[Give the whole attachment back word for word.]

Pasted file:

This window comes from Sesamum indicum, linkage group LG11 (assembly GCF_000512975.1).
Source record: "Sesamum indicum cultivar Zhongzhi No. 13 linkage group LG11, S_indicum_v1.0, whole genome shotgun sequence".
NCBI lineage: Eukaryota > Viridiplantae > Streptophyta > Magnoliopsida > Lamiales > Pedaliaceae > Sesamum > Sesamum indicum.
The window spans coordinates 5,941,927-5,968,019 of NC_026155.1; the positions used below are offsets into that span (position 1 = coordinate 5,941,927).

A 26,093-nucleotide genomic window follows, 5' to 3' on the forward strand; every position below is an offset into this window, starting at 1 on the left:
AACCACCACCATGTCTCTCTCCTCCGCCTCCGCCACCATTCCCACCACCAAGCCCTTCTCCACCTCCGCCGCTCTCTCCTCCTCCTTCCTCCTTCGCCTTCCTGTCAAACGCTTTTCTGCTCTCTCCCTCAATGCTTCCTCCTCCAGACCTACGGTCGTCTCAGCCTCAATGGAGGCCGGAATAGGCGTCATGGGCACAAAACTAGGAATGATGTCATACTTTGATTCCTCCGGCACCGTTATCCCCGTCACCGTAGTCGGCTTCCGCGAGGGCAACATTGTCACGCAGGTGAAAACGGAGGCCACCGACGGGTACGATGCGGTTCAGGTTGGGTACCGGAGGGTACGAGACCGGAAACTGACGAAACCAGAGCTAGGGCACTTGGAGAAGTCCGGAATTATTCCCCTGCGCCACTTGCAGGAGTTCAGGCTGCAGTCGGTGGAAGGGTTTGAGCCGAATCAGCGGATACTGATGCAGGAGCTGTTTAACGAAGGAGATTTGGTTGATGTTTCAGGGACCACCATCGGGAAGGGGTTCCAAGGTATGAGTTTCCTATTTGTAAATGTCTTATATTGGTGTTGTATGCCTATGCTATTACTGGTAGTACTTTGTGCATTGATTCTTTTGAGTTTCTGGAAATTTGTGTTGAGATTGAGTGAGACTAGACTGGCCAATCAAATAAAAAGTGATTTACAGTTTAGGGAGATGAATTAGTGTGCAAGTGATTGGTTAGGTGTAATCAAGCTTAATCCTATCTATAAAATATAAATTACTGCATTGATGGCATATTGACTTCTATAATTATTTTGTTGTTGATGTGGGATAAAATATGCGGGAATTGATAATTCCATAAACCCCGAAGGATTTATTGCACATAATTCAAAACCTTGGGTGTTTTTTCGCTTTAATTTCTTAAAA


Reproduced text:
This window comes from Sesamum indicum, linkage group LG11 (assembly GCF_000512975.1).
Source record: "Sesamum indicum cultivar Zhongzhi No. 13 linkage group LG11, S_indicum_v1.0, whole genome shotgun sequence".
NCBI lineage: Eukaryota > Viridiplantae > Streptophyta > Magnoliopsida > Lamiales > Pedaliaceae > Sesamum > Sesamum indicum.
The window spans coordinates 5,941,927-5,968,019 of NC_026155.1; the positions used below are offsets into that span (position 1 = coordinate 5,941,927).

A 26,093-nucleotide genomic window follows, 5' to 3' on the forward strand; every position below is an offset into this window, starting at 1 on the left:
AACCACCACCATGTCTCTCTCCTCCGCCTCCGCCACCATTCCCACCACCAAGCCCTTCTCCACCTCCGCCGCTCTCTCCTCCTCCTTCCTCCTTCGCCTTCCTGTCAAACGCTTTTCTGCTCTCTCCCTCAATGCTTCCTCCTCCAGACCTACGGTCGTCTCAGCCTCAATGGAGGCCGGAATAGGCGTCATGGGCACAAAACTAGGAATGATGTCATACTTTGATTCCTCCGGCACCGTTATCCCCGTCACCGTAGTCGGCTTCCGCGAGGGCAACATTGTCACGCAGGTGAAAACGGAGGCCACCGACGGGTACGATGCGGTTCAGGTTGGGTACCGGAGGGTACGAGACCGGAAACTGACGAAACCAGAGCTAGGGCACTTGGAGAAGTCCGGAATTATTCCCCTGCGCCACTTGCAGGAGTTCAGGCTGCAGTCGGTGGAAGGGTTTGAGCCGAATCAGCGGATACTGATGCAGGAGCTGTTTAACGAAGGAGATTTGGTTGATGTTTCAGGGACCACCATCGGGAAGGGGTTCCAAGGTATGAGTTTCCTATTTGTAAATGTCTTATATTGGTGTTGTATGCCTATGCTATTACTGGTAGTACTTTGTGCATTGATTCTTTTGAGTTTCTGGAAATTTGTGTTGAGATTGAGTGAGACTAGACTGGCCAATCAAATAAAAAGTGATTTACAGTTTAGGGAGATGAATTAGTGTGCAAGTGATTGGTTAGGTGTAATCAAGCTTAATCCTATCTATAAAATATAAATTACTGCATTGATGGCATATTGACTTCTATAATTATTTTGTTGTTGATGTGGGATAAAATATGCGGGAATTGATAATTCCATAAACCCCGAAGGATTTATTGCACATAATTCAAAACCTTGGGTGTTTTTTCGCTTTAATTTCTTAAAA